Two Days in Arequipa, Peru
As we began the research for our trip to Peru, Arequipa kept catching our attention. It’s the 2nd largest city in Peru and a big hub for outdoor adventures in Southern Peru. Arequipa is also known as “The White City,” due to all of the while buildings made of sillar.
Scott and I decided to write this post about some of the things we experienced in Arequipa. We spent three days there, but on the third day, we took an overnight excursion to the Colca Canyon.
Where to Stay
We decided to stay at the Los Tambos Hotel, which is a small boutique hotel near the Plaza de Armas. The hotel provided an excellent hot breakfast each morning. We also enjoyed the rooftop patio, which had volcano and city views. It was the perfect spot for morning yoga practice.
Plaza de Armas
A visit to the Plaza de Armas is one of the top things to do in Arequipa. As the most important church in the city, it sits at the forefront of the square. Many families and tourists spend time in the plaza relaxing or meeting up with friends.
The Basilica Cathedral has a crazy history. It was originally built in 1540, then destroyed by an earthquake in 1583. It was rebuilt, but in 1600 parts were destroyed by a volcanic eruption. Restored again in 1604, another earthquake finished it off. In 1656 the cathedral was again rebuilt, and this time, even though there have been more earthquakes and a fire, it has survived.
We feel lucky to have seen the cathedral. Who knows what natural disaster could bring to its future?
Monãsterio Santa Catalina
A few blocks from the plaza is the Monãsterio Santa Catalina, which was built in 1579. We spent the morning there for one day, exploring the grounds and different rooms that were open to the public. It was originally built for only upper-class women from Spanish families who could afford to pay the large dowry for admittance.
In the 1800’s the monastery was reformed and all of the rich dowries were sent out, as well as the slaves and servants. Now, only 20 nuns live on a separate section of the property, which is not open to the public.
We took a self-guided tour of the property. There were many courtyards and walkways. Everywhere we looked, the walls were painted in vivid colors.
Scott and I saw the old main kitchen, as well as tiny rooms with only basic necessities the nuns had previously lived in.
Museo Santuarios Andinos
One of the most interesting things we did in Arequipa, was take the guided tour at the Museum of Andean Sanctuaries. It’s not far from the Plaza de Armas and is conveniently located nearby. We heard about the history of the Inca women that were frozen and we were intrigued.
The tour consisted of watching a documentary, which described how the frozen girls were found. In 1995 “Juanita” the first and most well known of the Inca girls was found near the summit of Mt. Ampato. The area had been previously frozen and under snow. After snow melt, scientists recovered Juanita and three other frozen girls. They were believed to be Inca sacrifices.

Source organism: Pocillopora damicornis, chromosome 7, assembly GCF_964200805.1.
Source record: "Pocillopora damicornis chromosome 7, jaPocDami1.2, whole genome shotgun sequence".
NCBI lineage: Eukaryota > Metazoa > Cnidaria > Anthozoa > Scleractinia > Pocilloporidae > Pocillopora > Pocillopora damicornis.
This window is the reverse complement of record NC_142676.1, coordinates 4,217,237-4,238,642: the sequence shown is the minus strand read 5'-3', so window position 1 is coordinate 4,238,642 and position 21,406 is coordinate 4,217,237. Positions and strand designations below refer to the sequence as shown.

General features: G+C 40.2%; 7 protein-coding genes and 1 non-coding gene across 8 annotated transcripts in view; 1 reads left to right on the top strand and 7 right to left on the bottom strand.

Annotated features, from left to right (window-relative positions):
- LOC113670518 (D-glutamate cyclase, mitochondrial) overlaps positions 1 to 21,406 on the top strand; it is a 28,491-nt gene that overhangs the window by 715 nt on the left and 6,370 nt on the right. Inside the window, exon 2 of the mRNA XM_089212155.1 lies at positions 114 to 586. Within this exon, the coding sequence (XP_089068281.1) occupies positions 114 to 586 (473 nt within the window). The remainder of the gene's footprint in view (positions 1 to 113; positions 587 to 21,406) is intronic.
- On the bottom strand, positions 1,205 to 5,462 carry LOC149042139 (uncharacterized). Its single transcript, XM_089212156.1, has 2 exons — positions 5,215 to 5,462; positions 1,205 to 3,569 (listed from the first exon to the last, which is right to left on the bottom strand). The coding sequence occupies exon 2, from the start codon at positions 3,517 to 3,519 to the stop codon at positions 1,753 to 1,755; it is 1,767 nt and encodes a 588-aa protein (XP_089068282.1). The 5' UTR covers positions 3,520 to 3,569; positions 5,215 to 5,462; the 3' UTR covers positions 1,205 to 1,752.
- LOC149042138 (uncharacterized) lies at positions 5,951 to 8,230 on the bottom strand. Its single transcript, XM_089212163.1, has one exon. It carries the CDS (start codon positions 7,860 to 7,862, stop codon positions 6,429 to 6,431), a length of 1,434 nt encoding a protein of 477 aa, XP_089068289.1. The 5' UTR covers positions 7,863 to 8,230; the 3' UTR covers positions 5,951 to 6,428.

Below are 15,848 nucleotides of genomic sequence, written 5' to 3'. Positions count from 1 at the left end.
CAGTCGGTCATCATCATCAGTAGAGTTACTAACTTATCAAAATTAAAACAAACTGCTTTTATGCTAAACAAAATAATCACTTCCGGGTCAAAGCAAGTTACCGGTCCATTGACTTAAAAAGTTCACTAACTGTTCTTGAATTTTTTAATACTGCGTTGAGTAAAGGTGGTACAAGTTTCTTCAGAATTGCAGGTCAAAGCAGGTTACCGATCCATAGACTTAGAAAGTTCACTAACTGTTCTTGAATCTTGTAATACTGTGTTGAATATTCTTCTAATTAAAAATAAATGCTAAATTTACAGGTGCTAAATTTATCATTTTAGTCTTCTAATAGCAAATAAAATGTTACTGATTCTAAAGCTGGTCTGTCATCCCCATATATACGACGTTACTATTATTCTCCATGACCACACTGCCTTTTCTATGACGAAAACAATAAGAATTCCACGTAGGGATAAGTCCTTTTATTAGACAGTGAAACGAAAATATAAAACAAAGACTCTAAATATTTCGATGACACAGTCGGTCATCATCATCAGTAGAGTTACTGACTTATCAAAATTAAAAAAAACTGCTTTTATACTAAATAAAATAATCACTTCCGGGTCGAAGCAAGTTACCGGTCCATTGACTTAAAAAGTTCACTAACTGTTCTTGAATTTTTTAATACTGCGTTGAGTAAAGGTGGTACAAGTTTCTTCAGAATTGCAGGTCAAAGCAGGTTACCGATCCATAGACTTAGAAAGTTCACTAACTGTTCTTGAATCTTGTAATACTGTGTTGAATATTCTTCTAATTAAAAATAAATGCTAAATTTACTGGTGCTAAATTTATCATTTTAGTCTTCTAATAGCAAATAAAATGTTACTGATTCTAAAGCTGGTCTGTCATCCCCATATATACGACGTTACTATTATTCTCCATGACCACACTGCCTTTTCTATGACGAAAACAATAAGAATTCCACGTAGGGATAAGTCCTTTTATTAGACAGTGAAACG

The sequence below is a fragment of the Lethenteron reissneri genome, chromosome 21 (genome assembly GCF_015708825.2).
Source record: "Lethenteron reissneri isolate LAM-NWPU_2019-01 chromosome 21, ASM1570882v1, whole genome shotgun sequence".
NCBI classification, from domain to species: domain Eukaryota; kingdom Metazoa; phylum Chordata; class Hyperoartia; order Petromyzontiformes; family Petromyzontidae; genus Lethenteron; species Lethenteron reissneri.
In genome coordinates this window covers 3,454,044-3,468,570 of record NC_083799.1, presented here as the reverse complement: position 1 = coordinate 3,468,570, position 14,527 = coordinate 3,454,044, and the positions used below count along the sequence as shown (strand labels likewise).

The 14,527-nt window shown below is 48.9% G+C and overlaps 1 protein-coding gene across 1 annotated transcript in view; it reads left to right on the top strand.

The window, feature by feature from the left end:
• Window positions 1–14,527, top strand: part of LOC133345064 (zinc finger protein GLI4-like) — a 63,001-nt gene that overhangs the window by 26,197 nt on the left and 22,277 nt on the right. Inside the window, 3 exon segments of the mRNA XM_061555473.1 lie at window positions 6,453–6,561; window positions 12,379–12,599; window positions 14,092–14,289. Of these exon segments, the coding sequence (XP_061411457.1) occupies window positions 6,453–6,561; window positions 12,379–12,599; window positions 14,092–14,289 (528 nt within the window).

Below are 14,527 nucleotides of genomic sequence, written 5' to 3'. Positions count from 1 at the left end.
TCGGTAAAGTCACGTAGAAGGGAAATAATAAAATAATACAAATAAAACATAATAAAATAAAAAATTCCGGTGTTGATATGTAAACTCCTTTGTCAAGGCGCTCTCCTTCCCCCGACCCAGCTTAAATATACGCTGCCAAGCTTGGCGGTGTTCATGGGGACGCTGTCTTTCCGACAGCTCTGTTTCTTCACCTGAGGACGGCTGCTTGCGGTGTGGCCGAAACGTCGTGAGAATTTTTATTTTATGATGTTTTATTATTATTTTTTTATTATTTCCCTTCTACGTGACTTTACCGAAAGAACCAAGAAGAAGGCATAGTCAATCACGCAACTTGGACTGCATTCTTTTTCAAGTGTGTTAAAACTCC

Their bodies were intact and frozen for over 500 years. The girls aren’t considered mummies because their organs weren’t removed.
Our guide showed us many artifacts which were found with the girls, including; pottery, jewelry, and blankets.
There was one girl on display in a refrigerated box. It was interesting to see how she sat with her knees pulled up to her chest in almost perfect preservation. To see a photo of Juanita click here. We didn’t take any pictures on this tour.
Scott and I found the entire experience to be so interesting and wondered who else could still be buried on the Peruvian mountaintops.
Things to note:
-It is freezing cold on this tour due to all of the refrigeration and preservation, bring a sweater.
-You may not see Juanita as she was being toured through other museums at the time of our visit.
Another option in Arequipa is a cycling tour. This bike tour takes you just outside the city. We were able to see the volcano views, as well as farmland. To read a full review of our cycling experience please click here.
There are many restaurants in the central old district of Arequipa. The Plaza de Armas has quite a few to chose from. One night we sat on the upper level at a restaurant which overlooked the plaza and cathedral. The views of the Basilica Cathedral lit up at night are stunning.
The food ranges from shrimp stuffed Chili Rellenos to delicious pasta entrees. If you are lucky enough to visit on a Sunday morning, the traditional Beef Adobo is served for breakfast all over town. It was a delicious, spicy treat and we were glad to have enjoyed it during our stay.
We really enjoyed our stay in Arequipa and would highly recommend a visit to this beautiful city.
To read more about our time in Peru, please click here.